CAPE GIRARDEAU, Mo. – U.S. District Judge Stephen Limbaugh Jr. has granted an insurer's request to go after the owner of an Ellington restaurant for $109,049.50 in fees and expenses related to litigation involving a fire loss.
Depositors Insurance Co. had sued Hall's Restaurant seeking a judicial determination of whether it was required to cover a March 2012 fire loss that the insurer determined was intentionally set.
It filed a motion to "pierce the corporate veil" of the restaurant to satisfy the judgment from owner Carolyn Hall.
Background information in Limbaugh's order indicates that after Depositor's conducted an investigation of the fire, it denied coverage "on the grounds that the fire was intentionally set by, or at the direction of, Carolyn Hall."
To date, according to Depositors, its expenses and fees in suing to determine "the rights and obligations of the parties to the insurance contract," have not been paid, states the ruling issued on June 2.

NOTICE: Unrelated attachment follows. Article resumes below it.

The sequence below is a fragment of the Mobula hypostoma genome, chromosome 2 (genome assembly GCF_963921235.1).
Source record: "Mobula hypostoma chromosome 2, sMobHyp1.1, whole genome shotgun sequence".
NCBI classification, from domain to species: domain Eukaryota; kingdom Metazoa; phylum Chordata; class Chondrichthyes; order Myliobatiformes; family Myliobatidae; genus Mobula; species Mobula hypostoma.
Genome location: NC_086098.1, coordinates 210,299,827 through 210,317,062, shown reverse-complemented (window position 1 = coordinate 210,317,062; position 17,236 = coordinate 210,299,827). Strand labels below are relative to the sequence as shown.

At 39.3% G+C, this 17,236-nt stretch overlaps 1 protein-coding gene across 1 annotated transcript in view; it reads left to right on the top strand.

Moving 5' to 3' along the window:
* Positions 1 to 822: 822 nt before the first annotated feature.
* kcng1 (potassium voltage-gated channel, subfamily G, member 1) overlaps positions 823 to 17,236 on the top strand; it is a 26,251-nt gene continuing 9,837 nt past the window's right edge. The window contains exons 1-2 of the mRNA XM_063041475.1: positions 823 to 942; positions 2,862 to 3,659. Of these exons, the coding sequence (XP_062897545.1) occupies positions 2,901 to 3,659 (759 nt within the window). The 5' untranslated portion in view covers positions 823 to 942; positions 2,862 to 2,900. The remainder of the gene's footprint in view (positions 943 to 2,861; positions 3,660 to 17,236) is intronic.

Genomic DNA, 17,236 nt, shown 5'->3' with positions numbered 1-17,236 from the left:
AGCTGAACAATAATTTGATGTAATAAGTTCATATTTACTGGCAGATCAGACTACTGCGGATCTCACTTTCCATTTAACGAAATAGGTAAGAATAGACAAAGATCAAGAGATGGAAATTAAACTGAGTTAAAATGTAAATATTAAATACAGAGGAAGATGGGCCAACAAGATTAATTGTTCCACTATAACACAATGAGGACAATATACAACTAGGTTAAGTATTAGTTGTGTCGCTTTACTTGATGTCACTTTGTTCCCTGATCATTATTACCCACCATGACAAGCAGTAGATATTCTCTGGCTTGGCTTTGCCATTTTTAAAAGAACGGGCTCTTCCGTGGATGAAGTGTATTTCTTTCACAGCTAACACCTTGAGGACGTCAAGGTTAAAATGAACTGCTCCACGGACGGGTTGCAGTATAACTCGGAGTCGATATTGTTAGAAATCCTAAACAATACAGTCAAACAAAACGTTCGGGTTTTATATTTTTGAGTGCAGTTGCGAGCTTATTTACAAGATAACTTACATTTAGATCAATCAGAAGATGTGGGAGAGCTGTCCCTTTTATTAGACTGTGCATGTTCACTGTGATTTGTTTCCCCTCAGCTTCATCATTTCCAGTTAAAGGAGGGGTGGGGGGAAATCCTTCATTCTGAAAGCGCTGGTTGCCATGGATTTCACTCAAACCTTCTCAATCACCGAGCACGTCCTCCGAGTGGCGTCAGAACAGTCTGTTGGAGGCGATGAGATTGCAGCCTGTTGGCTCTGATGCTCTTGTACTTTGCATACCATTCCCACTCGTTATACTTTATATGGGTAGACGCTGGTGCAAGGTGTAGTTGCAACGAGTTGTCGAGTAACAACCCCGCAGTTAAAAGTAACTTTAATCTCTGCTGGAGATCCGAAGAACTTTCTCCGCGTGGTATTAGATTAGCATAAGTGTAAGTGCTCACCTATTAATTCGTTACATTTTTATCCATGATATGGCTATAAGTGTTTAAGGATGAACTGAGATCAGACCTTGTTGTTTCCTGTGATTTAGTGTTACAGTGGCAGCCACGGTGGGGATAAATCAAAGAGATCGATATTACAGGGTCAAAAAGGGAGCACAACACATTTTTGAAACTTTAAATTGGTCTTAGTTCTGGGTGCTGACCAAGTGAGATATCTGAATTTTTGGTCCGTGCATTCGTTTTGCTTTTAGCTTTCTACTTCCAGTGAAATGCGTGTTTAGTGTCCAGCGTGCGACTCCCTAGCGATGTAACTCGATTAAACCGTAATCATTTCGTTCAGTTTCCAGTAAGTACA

The underlying coverage dispute was ultimately decided by a jury in May 2014, which found in favor of Depositors Insurance Co. Two months later, the court granted the insurer's request for fees and expenses.
"This court granted plaintiff’s motion for attorneys’ fees because the intentional misconduct on behalf of the insured directly caused plaintiff to incur the claimed attorneys’ fees," Limbaugh wrote.
In ruling for Depositors, he further wrote: “Ultimately, although the Halls may have operated the restaurant appropriately for some time, the jury concluded Carolyn Hall burned (or directed the burning of) the restaurant in order to collect the insurance proceeds. She then caused the corporation to file the fraudulent insurance claim, causing the insurance company’s injury. Now the corporation is unable to pay the judgment against it. Because retention of the corporate form here would result in injustice, the court will grant plaintiff’s motion to pierce the corporate veil. Plaintiff shall file a proposed judgment with the court within seven days.”